Stock Markets Around the World Battered Further

May 14, 2020

Hope has dissipated that the pandemic will be contained soon. Global cases surpassed 4.45 million, and the death toll is approaching 300,000. Social distancing is expected to be necessary to some extent at least through the end of the year, and world economic activity as a result will struggle to regain upward momentum. Risk aversion remains the dominant theme in financial markets, as investors continue to react to coronavirus warnings from Dr. Fauci of the NIH and Fed Chairman Powell’s bearish economic outlook and aversion to utilizing negative interest rates. Investors are also bracing for another multi-million weekly increase in new jobless insurance claims.

Share prices in  the Pacific Rim closed down 2.8% in India, 1.9% in Singapore, 1.7% in Japan and Australia, 1.5% in Hong Kong, 1.4% in Taiwan, and 1.0% in China. Equities in Europe so far show losses of 2.5% in the U.K.,  2.2% in Italy, 2.1% in France, 1.9% in Germany, 1.7% in Spain and 1.5% in Switzerland. U.S. stock futures are lower, too.

Safe-haven demand sent the dollar up overnight by 0.5% versus the Australian dollar, 0.4% relative to the kiwi and peso, 0.3% vis-a-vis the euro and Swiss franc, 0.2% against sterling, and 0.1% vresus the yuan. The loonie and euro are unchanged against the dollar. The Swiss National Bank has ramped up intervention sales of the franc to counter its strength.

The price of WTI oil jumped 4.3%, and the ten-year U.S. Treasury yield has declined four basis points.  Gold‘s price strengthened another 0.4% to a 3-week high.

Australian unemployment climbed a full percentage point to 6.2% last month. Analysts had anticipated an even bigger jump, but such was constrained by an out-sized 2.5 percentage point drop in labor market participation. A contraction of 594,300 jobs was a shade larger than forecast.

Italy’s EUR 5.685 billion trade surplus in March revealed year-on-year plunges in imports of 18.1% and exports of 13.5%. A EUR 12.3 billion surplus in the first quarter was 53.8% larger than a year earlier.

Japanese machine tool orders dived 48.3% below their year-earlier level in April, marking the largest 12-month drop since the third quarter of 2009.

Turkish industrial production and retail sales respectively slumped 7.1% and 8.1% between February and March. They also each recorded year-on-year declines of 2.0% and 0.2%, their weakest comparisons on such a basis in seven months.

Wholesale turnover in South Africa dropped 1.9% on month and 3.3% on year during February even before the Covid-19 global pandemic got really cooking.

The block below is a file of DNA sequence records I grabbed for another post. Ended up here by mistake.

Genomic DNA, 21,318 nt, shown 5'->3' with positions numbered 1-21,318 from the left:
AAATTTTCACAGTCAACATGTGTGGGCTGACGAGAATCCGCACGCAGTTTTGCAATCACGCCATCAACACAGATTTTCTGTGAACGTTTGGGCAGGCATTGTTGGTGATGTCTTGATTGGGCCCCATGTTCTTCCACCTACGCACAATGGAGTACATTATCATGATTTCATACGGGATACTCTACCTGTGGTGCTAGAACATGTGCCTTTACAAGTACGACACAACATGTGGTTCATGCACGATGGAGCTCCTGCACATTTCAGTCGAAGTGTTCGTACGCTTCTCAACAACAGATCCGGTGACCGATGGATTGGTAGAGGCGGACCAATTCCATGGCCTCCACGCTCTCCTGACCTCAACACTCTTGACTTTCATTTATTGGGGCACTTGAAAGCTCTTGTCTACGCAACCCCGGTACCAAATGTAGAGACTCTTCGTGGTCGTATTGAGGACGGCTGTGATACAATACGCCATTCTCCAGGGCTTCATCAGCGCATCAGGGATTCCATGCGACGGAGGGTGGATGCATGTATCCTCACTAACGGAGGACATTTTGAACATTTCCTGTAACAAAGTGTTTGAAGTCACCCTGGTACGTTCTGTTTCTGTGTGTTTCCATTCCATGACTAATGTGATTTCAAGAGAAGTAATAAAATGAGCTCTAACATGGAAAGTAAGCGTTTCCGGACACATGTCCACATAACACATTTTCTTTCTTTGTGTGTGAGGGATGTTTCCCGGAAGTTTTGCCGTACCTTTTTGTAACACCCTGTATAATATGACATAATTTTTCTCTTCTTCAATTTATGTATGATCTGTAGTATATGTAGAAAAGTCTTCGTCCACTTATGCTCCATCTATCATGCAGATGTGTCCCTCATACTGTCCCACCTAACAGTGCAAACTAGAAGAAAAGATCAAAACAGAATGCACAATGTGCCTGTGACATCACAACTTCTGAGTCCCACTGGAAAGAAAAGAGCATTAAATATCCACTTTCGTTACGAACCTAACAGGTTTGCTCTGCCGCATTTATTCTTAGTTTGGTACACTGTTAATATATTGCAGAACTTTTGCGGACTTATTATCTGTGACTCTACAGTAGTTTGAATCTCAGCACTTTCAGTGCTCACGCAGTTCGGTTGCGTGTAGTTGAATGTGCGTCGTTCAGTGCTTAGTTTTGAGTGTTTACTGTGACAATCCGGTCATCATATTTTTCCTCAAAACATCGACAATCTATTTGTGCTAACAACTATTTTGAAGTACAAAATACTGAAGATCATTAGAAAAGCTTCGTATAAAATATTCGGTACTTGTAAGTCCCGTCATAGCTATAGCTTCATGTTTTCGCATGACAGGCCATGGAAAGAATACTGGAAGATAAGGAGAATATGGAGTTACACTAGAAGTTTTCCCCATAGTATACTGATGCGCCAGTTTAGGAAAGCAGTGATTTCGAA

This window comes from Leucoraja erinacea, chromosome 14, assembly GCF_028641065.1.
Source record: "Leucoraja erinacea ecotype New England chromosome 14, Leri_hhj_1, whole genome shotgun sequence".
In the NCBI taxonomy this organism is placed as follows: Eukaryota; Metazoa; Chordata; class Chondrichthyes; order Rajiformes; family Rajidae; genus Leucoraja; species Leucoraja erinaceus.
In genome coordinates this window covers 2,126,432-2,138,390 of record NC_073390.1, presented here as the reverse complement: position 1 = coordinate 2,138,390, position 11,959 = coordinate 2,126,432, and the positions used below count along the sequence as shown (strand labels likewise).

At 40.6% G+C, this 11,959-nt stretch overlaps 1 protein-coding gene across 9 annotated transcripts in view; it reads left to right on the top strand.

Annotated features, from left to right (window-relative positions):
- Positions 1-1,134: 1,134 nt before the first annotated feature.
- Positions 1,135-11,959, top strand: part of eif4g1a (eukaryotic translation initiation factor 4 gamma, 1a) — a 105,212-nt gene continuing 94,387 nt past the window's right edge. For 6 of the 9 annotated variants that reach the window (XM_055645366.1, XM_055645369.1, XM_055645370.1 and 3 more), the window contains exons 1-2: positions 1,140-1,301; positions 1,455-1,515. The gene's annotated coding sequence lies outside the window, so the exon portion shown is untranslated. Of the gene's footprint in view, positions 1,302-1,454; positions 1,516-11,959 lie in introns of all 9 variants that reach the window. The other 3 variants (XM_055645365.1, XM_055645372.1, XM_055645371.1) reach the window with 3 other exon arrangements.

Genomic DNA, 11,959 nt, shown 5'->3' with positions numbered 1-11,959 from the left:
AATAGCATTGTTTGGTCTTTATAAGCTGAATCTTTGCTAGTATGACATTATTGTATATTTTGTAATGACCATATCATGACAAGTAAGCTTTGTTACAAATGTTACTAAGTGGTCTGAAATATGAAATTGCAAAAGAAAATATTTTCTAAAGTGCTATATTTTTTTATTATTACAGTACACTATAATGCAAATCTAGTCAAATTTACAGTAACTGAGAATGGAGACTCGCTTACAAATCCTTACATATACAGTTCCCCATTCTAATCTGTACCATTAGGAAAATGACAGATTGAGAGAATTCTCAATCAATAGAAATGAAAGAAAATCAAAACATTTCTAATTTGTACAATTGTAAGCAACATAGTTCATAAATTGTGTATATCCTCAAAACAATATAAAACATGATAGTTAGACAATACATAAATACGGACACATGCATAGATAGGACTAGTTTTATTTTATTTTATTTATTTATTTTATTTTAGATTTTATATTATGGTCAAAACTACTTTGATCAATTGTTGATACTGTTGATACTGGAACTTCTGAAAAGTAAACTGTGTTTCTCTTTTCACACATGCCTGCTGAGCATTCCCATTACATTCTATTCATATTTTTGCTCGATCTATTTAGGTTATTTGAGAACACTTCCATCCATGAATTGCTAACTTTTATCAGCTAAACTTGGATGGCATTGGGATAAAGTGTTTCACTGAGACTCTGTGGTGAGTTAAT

There were a number of price data releases today pointing to rapid disinflation.

  • The monthly rise in German consumer prices last month was revised up 0.1 percentage point to 0.4%, but on-year CPI inflation still flattened half a percentage point to a 41-month low of 0.9%. Energy prices slumped 3% on month and 5.8% on year.
  • German wholesale prices sank 1.4% in April to post their greatest year-on-year drop (3.5%) since November 2009.
  • The combined Swiss PPI and import price index fell on month for a third straight time in April. The size of the latest drop was 1.3% and depressed the year-on-year decline to a 49-month high of 4.0%. In the 12 months through April, import prices slumped 7.8%, and domestic producer prices declined 2.0%.
  • Irish CPI inflation of -0.1% was negative in April for the first month in two years.
  • Spanish CPI inflation of -0.7% last month was negative for the first time since the summer of 2016 and also down 1.8 percentage below the pace in January.
  • India’s planned wholesale price release was incomplete because the pandemic prevented calculation of manufactured goods prices. But on-year inflation in the food component fell 2.4 percentage points to 2.56%, and fuel costs crashed 8.4 percentage points to an on-year drop of 10.1%.
  • Finnish CPI inflation of -0.3% last month was negative for the first time since February 2016.

French unemployment of 7.8% in the first quarter of 2020 was down from 8.7% a year earlier.

Canada today will be releasing its monthly survey of manufacturing sales, orders and inventories.

Aside from the aforementioned U.S. jobless insurance claims, the Labor Dept also reports on import and export prices.

Copyright 2020, Larry Greenberg. All rights reserved. No secondary distribution without express permission. 

Tags: ,


Comments are closed.